Meguro-Ku, Kamimeguro 2-14-1
Open: 9am-6pm everyday
Nearest station: Nakameguro



First burger we tried in Tokyo was from the iconic Japanese fast food chain, MOS. This place is everywhere so need to go to any branch.
I had double MOS cheeseburger with fries and a melon drink. The burger came with double beef patty and cheese, onions and a special meat sauce. The whole burger was good for the price and I specially love the soft milk buns. Although the beef patties are obviously processed, they still packed flavour and was quite juicy.

Shake Shack
I'm so glad the American burger chain Shake Shack has opened in Tokyo when we visited! It even opened in one of Tokyo's most popular parks, Meiji Jingu Gaien Park. They picked this spot to pay homage to the first ever Shake Shack restaurant that opened in Central Park New York.
I loved everything about Shake Shack Meiji-Jingu Gaien except the super long queue! If you plan to visit, make sure you start lining up before 11am.

We tried the classic shack cheeseburger. It's a cheeseburger with salad and a special shack sauce in a soft potato bun. The perfectly seasoned beef patties are smashed to create that perfect caramelised crust for enhanced umami flavour and are cooked medium rare to medium well. The shack sauce is just as important as their triple beef blend patty. The sauce was creamy and tangy with hints of smokiness and acidity. It's one amazing burger.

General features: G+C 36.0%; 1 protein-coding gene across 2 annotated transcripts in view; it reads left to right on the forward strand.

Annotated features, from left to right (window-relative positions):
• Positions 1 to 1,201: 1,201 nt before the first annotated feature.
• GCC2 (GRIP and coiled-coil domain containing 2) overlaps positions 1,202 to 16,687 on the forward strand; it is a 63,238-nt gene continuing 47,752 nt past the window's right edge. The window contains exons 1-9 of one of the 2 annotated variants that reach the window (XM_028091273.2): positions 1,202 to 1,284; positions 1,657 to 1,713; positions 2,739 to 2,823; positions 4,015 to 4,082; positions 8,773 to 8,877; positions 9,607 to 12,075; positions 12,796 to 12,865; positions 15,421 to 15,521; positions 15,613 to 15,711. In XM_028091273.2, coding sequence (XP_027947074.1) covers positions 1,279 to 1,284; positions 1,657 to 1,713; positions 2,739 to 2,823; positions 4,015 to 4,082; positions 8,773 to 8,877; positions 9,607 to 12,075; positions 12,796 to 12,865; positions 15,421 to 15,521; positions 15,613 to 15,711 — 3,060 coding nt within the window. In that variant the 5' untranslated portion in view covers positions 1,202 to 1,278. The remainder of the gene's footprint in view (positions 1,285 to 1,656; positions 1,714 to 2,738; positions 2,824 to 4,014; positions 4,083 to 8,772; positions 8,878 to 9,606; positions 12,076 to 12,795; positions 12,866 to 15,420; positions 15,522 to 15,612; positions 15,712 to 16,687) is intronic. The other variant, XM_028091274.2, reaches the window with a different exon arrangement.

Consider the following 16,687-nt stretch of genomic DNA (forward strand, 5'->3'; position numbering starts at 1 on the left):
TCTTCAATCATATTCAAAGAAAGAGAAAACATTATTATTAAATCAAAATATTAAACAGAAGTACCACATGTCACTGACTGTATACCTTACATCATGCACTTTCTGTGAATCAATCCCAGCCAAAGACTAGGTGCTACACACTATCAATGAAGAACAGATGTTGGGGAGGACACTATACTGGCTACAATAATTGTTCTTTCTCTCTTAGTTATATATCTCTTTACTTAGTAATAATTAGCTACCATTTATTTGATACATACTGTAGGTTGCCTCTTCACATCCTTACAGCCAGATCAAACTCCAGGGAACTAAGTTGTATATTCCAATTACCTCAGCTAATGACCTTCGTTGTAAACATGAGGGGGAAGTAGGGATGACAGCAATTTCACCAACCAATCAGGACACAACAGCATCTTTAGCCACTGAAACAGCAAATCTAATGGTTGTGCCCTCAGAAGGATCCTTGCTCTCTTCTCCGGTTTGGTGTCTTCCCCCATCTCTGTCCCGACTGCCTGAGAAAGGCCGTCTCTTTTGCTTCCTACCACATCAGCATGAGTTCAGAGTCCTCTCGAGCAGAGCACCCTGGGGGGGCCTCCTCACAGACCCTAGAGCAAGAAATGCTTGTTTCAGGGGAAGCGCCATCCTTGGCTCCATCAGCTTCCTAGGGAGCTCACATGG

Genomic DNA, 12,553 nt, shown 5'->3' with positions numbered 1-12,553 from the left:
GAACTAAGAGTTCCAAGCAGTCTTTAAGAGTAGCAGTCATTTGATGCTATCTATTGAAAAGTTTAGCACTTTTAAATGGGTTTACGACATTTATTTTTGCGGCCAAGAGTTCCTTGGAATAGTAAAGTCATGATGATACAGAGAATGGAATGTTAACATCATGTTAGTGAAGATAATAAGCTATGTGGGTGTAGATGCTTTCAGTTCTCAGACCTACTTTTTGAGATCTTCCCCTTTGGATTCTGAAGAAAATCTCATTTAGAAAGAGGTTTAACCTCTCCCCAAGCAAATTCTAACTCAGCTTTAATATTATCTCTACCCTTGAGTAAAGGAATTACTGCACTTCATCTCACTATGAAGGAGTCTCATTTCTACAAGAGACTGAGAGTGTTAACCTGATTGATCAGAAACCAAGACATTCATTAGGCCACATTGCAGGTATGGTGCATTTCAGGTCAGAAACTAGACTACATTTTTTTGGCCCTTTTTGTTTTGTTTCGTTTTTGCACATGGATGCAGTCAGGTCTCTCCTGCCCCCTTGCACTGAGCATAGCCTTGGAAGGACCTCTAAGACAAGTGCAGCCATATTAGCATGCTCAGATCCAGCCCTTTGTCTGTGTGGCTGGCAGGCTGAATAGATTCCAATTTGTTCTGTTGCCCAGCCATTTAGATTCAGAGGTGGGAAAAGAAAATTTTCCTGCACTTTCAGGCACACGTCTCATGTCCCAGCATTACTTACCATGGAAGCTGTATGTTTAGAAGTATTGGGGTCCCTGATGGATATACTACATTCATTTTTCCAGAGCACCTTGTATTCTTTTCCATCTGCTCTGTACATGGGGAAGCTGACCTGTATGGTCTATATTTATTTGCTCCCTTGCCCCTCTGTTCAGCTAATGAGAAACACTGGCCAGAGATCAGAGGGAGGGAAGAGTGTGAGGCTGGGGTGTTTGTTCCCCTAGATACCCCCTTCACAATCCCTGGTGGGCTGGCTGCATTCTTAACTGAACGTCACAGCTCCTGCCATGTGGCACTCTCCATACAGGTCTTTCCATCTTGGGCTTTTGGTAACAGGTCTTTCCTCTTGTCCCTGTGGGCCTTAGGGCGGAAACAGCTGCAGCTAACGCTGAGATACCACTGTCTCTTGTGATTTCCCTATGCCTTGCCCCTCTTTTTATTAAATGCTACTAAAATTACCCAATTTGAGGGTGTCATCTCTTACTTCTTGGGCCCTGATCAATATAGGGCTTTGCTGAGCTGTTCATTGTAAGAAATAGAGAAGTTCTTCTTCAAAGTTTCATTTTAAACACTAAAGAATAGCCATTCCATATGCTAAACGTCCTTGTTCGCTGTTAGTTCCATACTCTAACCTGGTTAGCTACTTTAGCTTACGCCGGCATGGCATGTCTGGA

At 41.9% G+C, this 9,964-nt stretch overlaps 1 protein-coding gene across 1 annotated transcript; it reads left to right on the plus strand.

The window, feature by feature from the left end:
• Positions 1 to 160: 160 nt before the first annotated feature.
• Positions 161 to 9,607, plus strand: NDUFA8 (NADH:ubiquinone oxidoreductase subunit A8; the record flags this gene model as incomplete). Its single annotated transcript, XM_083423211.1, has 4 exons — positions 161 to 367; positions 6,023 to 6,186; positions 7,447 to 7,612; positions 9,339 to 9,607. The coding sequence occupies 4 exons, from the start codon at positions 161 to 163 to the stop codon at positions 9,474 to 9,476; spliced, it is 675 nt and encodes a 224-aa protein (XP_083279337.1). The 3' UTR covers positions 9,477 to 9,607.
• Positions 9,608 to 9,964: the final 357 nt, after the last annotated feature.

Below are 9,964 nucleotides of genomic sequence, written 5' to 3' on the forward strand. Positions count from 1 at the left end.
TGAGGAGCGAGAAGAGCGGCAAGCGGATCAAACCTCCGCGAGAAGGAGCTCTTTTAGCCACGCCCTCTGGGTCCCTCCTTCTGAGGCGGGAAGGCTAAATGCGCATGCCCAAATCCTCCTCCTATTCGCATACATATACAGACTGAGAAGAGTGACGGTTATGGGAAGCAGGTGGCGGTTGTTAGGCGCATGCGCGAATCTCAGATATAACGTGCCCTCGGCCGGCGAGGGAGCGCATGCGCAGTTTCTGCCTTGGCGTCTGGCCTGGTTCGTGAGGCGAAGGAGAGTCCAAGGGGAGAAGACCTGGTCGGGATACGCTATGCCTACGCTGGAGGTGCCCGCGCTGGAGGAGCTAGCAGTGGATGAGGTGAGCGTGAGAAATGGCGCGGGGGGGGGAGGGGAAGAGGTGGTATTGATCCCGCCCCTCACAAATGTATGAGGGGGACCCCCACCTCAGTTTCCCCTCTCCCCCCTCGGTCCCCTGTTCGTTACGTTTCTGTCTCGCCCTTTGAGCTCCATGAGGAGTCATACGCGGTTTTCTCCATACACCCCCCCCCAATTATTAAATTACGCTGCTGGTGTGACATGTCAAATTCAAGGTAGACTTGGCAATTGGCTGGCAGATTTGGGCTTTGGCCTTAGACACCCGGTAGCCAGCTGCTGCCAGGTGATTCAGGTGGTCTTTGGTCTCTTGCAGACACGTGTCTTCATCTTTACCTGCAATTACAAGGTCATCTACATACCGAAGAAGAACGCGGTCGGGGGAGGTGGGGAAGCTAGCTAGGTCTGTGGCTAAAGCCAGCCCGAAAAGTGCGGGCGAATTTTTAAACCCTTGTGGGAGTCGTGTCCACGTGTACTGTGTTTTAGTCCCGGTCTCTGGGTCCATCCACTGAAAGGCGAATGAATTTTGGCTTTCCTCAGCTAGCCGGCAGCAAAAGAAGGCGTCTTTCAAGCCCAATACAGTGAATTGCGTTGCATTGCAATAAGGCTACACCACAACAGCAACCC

Next level to that burger is the double smokeshack! It's a double smash patty cheeseburger with applewood smoked bacon, chopped cherry pepper, Shacksauce. It's double the greatness of their 80:20 meat to fat ratio beef patty blend. Along with the extra umami is the smoky goodness from the rashers of crispy smoked bacon. As you can see, I'm not exaggerating the next level description. It's my favourite burger right now!

Believe the hype behind their crinkled fries. Their crinkled fries with cheese were off the hook! The fries were crunchy on the outside and fluffy in the inside. The cheese sauce just makes it even more addictive.